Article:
Sri Lanka says investigating military links to Jaffna violence
Sri Lankan government today said it has launched a probe into the alleged involvement of army with a terror gang that has unleashed violence in Tamil-dominated Jaffna, the epicentre of the civil war which ended in 2009.
Colombo: Sri Lankan government today said it has launched a probe into the alleged involvement of army with a terror gang that has unleashed violence in Tamil-dominated Jaffna, the epicentre of the civil war which ended in 2009.
Deputy Defence Minister Ruwan Wijewardene told Parliament that a former army man was among those arrested in connection with the latest wave of violence to hit Jaffna.
"Among those arrested for involvement with this group was an ex-army man. He had left the army and worked with the group. It may be some ex-military men are involved. We are investigating," Wijewardena said.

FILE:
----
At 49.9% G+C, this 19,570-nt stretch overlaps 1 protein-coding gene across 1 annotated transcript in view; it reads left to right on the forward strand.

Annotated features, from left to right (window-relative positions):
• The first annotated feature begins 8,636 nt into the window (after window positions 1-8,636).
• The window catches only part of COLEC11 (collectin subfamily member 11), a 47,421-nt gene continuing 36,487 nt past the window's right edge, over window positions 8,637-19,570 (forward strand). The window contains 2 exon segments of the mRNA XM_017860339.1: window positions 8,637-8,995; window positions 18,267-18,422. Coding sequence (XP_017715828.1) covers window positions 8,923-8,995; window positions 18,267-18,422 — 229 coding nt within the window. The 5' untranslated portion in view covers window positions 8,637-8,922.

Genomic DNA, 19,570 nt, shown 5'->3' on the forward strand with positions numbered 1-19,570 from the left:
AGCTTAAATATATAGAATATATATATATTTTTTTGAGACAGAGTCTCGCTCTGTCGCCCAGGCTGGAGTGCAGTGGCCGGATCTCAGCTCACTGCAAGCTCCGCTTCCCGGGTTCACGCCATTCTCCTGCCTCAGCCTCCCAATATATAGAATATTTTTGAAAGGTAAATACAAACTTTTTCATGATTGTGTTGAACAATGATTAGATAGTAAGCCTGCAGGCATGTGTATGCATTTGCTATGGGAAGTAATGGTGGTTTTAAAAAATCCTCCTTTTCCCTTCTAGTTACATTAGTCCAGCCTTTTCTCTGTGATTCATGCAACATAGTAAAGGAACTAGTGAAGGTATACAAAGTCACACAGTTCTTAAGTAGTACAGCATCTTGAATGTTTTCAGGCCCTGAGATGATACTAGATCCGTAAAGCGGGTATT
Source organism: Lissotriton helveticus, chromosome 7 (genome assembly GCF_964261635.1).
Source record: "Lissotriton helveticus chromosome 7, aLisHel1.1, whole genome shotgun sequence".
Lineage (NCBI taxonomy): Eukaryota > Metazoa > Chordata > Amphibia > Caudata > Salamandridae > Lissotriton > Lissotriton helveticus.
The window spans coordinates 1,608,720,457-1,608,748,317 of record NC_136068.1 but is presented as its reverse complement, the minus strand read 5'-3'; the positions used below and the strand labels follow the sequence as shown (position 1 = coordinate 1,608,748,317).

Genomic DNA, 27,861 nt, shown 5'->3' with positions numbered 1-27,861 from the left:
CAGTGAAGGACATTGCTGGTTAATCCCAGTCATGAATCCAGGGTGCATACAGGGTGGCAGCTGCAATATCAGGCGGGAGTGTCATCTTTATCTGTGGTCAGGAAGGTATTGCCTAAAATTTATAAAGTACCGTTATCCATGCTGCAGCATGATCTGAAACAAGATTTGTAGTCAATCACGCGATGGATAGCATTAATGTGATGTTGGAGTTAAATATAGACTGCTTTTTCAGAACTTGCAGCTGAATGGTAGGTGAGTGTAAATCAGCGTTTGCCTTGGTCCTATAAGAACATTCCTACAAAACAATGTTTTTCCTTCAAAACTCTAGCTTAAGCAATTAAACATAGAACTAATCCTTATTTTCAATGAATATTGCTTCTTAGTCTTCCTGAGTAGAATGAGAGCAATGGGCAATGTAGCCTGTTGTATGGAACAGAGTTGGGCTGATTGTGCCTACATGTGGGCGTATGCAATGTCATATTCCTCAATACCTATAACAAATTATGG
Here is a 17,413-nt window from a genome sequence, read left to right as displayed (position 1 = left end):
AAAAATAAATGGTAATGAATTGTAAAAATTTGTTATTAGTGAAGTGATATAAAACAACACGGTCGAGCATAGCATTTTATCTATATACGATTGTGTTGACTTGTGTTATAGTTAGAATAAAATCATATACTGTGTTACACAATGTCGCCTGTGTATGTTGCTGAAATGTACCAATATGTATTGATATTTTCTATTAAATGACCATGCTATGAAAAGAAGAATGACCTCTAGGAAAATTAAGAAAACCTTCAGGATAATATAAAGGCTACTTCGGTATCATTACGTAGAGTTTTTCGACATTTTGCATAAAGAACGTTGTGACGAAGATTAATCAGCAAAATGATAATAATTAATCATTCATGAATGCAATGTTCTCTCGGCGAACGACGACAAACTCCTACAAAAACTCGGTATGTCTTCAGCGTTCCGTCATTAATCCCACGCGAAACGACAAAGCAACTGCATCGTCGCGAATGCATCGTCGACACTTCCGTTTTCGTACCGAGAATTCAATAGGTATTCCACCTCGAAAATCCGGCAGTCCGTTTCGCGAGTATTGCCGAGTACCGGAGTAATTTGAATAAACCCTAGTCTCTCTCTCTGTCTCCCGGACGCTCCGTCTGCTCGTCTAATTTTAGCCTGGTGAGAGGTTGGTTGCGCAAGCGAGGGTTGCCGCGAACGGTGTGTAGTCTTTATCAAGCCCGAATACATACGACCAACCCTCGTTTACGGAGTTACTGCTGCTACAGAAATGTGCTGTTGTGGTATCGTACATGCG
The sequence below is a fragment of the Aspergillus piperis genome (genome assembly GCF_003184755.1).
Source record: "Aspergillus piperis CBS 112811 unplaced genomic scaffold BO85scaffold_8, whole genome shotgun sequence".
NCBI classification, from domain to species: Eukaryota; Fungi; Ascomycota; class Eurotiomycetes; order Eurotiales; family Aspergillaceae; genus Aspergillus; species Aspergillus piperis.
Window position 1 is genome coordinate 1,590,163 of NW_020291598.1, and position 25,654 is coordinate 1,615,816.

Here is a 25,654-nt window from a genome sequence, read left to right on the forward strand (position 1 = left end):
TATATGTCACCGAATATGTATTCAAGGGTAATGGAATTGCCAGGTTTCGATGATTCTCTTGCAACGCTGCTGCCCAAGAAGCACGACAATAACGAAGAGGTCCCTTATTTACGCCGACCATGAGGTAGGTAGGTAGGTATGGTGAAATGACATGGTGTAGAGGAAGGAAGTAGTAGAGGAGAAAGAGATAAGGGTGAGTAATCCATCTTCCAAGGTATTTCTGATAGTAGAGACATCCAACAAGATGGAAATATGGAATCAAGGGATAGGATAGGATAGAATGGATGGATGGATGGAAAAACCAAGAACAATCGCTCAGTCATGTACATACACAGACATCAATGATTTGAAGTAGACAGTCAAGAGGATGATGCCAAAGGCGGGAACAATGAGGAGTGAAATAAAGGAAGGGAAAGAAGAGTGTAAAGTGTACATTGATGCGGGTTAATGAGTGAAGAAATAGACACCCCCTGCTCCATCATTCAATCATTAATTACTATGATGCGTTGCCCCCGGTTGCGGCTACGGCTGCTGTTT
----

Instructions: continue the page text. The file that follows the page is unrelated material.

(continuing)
He was replying to a question by Opposition JVP in the light of a government spokesman Rajith Senaratne's statement that the gang, known as Aava group, was a creation of former defence ministry chief Gotabhaya Rajapaksa.
The Opposition has alleged that Gotabhaya created the group with the involvement of elements from the army in the northern district.
Law and Order Minister Sagala Ratnayaka said 38 of the 62 identified members of the group were now in custody. Thirty two of them are facing judicial action and the group is not a terrorist outfit, he said.
"They have money and roam around in modern motorcycles," Ratnayake said, adding that they wield swords.
He claimed the group got their first sword from a person who arrived from India and later swords were made locally.
Terrified Jaffna residents, who have previously suffered harassment from the Sinhalese-dominated military during and after the 30-year separatist war, have complained of intimidation by the group.
Last month, two Tamil students were shot dead by police and protests by the residents have raised tensions in the region.
The new government of President Maithripala Sirisena came to power on promise of reconciliation after the end of the war and has tried to restrict the involvement of military in day-to-day life of the Tamil-dominated region. But some allege that government troops still maintain large presence in the region.